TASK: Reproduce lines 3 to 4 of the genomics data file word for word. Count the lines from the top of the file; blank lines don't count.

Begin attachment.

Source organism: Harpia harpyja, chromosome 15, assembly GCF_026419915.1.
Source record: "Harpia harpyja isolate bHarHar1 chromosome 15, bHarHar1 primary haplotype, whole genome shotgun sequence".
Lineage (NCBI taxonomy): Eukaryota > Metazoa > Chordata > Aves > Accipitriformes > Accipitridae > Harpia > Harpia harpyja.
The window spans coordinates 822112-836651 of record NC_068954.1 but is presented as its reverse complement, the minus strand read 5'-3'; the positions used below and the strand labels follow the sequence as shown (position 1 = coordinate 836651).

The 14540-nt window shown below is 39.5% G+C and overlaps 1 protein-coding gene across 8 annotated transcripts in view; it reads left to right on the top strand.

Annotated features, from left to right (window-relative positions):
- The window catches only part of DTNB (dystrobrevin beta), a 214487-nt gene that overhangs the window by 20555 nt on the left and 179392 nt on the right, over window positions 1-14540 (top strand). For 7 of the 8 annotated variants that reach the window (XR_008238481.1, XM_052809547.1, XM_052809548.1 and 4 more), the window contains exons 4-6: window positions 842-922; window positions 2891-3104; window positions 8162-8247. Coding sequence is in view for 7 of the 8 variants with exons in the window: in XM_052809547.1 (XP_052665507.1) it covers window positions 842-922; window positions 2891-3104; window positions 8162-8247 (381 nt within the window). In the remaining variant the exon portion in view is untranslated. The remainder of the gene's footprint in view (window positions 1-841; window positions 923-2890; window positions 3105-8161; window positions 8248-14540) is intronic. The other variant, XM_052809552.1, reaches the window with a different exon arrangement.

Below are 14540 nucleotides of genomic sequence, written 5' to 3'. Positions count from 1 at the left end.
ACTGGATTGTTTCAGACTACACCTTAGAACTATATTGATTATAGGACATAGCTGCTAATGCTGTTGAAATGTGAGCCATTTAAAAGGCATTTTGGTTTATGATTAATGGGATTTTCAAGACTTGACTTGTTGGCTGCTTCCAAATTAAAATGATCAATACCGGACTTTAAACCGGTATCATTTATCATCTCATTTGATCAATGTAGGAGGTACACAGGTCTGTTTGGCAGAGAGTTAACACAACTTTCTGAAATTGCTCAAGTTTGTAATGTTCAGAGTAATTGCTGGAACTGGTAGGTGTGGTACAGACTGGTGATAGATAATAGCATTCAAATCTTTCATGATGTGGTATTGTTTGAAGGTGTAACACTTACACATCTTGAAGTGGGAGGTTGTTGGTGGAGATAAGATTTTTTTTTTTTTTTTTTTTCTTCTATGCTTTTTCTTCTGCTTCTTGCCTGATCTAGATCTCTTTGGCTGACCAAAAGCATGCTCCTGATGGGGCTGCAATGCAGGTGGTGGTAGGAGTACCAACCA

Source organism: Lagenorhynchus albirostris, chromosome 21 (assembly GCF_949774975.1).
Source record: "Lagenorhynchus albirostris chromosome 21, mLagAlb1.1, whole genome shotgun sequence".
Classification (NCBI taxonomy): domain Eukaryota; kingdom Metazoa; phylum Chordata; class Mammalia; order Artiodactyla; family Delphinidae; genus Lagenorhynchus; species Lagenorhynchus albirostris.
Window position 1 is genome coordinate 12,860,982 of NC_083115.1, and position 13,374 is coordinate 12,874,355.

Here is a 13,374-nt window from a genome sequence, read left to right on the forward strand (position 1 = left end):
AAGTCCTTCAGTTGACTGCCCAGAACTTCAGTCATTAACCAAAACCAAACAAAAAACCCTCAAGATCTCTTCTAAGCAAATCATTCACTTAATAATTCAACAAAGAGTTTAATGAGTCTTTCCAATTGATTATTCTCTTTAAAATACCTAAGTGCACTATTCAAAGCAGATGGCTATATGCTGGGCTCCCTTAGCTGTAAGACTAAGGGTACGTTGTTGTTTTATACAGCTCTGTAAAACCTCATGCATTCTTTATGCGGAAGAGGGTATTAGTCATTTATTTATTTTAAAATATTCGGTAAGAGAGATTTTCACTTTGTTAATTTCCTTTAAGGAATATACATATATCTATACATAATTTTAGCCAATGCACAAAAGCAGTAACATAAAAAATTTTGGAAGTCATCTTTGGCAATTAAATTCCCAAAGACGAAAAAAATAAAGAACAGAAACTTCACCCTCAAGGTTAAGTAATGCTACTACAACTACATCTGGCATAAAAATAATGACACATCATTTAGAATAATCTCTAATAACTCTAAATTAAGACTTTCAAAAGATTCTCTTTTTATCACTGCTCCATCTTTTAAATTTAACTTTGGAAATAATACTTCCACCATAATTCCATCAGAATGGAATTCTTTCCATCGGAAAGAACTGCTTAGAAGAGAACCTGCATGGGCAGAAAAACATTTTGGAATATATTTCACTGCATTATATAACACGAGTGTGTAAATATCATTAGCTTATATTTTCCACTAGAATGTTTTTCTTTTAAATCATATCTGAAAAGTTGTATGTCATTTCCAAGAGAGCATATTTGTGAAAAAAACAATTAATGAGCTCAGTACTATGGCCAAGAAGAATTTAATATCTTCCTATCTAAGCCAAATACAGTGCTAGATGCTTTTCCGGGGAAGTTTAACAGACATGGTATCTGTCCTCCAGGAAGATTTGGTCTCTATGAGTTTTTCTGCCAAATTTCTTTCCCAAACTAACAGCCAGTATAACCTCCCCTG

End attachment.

Lineage (NCBI taxonomy): Eukaryota > Metazoa > Chordata > Aves > Accipitriformes > Accipitridae > Harpia > Harpia harpyja.
The window spans coordinates 822112-836651 of record NC_068954.1 but is presented as its reverse complement, the minus strand read 5'-3'; the positions used below and the strand labels follow the sequence as shown (position 1 = coordinate 836651).